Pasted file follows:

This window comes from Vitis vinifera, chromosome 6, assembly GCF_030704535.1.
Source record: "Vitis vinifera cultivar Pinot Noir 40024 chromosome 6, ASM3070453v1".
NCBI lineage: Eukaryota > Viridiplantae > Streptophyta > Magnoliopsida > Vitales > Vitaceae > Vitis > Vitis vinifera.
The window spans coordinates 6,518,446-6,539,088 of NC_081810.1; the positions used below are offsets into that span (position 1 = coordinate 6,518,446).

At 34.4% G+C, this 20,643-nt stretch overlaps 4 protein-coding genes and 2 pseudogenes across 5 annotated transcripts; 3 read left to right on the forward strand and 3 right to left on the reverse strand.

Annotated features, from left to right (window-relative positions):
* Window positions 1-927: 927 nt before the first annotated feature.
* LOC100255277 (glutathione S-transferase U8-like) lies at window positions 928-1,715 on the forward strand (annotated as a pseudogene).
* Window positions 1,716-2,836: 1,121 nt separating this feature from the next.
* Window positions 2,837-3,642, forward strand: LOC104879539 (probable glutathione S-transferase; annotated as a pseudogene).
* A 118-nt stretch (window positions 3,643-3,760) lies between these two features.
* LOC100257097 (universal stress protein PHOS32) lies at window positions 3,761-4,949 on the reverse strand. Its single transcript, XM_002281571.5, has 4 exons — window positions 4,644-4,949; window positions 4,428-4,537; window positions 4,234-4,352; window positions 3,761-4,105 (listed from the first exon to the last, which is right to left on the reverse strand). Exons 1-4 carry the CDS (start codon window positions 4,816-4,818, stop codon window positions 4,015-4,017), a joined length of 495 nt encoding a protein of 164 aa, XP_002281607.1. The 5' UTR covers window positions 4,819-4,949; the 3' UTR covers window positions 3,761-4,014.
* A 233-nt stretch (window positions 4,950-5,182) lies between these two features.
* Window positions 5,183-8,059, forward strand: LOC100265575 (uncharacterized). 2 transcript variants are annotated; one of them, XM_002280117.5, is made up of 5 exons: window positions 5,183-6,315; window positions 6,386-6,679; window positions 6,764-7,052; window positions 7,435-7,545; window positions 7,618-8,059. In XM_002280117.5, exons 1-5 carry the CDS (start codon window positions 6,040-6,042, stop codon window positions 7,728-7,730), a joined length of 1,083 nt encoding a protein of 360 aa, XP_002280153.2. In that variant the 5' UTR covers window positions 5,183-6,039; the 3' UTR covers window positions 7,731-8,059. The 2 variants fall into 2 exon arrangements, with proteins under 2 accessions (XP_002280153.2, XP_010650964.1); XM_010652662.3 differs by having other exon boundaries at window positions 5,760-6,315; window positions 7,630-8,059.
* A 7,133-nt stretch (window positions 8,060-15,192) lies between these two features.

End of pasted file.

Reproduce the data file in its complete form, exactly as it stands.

This window comes from Vitis vinifera, chromosome 6, assembly GCF_030704535.1.
Source record: "Vitis vinifera cultivar Pinot Noir 40024 chromosome 6, ASM3070453v1".
NCBI lineage: Eukaryota > Viridiplantae > Streptophyta > Magnoliopsida > Vitales > Vitaceae > Vitis > Vitis vinifera.
The window spans coordinates 6,518,446-6,539,088 of NC_081810.1; the positions used below are offsets into that span (position 1 = coordinate 6,518,446).

At 34.4% G+C, this 20,643-nt stretch overlaps 4 protein-coding genes and 2 pseudogenes across 5 annotated transcripts; 3 read left to right on the forward strand and 3 right to left on the reverse strand.

Annotated features, from left to right (window-relative positions):
* Window positions 1-927: 927 nt before the first annotated feature.
* LOC100255277 (glutathione S-transferase U8-like) lies at window positions 928-1,715 on the forward strand (annotated as a pseudogene).
* Window positions 1,716-2,836: 1,121 nt separating this feature from the next.
* Window positions 2,837-3,642, forward strand: LOC104879539 (probable glutathione S-transferase; annotated as a pseudogene).
* A 118-nt stretch (window positions 3,643-3,760) lies between these two features.
* LOC100257097 (universal stress protein PHOS32) lies at window positions 3,761-4,949 on the reverse strand. Its single transcript, XM_002281571.5, has 4 exons — window positions 4,644-4,949; window positions 4,428-4,537; window positions 4,234-4,352; window positions 3,761-4,105 (listed from the first exon to the last, which is right to left on the reverse strand). Exons 1-4 carry the CDS (start codon window positions 4,816-4,818, stop codon window positions 4,015-4,017), a joined length of 495 nt encoding a protein of 164 aa, XP_002281607.1. The 5' UTR covers window positions 4,819-4,949; the 3' UTR covers window positions 3,761-4,014.
* A 233-nt stretch (window positions 4,950-5,182) lies between these two features.
* Window positions 5,183-8,059, forward strand: LOC100265575 (uncharacterized). 2 transcript variants are annotated; one of them, XM_002280117.5, is made up of 5 exons: window positions 5,183-6,315; window positions 6,386-6,679; window positions 6,764-7,052; window positions 7,435-7,545; window positions 7,618-8,059. In XM_002280117.5, exons 1-5 carry the CDS (start codon window positions 6,040-6,042, stop codon window positions 7,728-7,730), a joined length of 1,083 nt encoding a protein of 360 aa, XP_002280153.2. In that variant the 5' UTR covers window positions 5,183-6,039; the 3' UTR covers window positions 7,731-8,059. The 2 variants fall into 2 exon arrangements, with proteins under 2 accessions (XP_002280153.2, XP_010650964.1); XM_010652662.3 differs by having other exon boundaries at window positions 5,760-6,315; window positions 7,630-8,059.
* A 7,133-nt stretch (window positions 8,060-15,192) lies between these two features.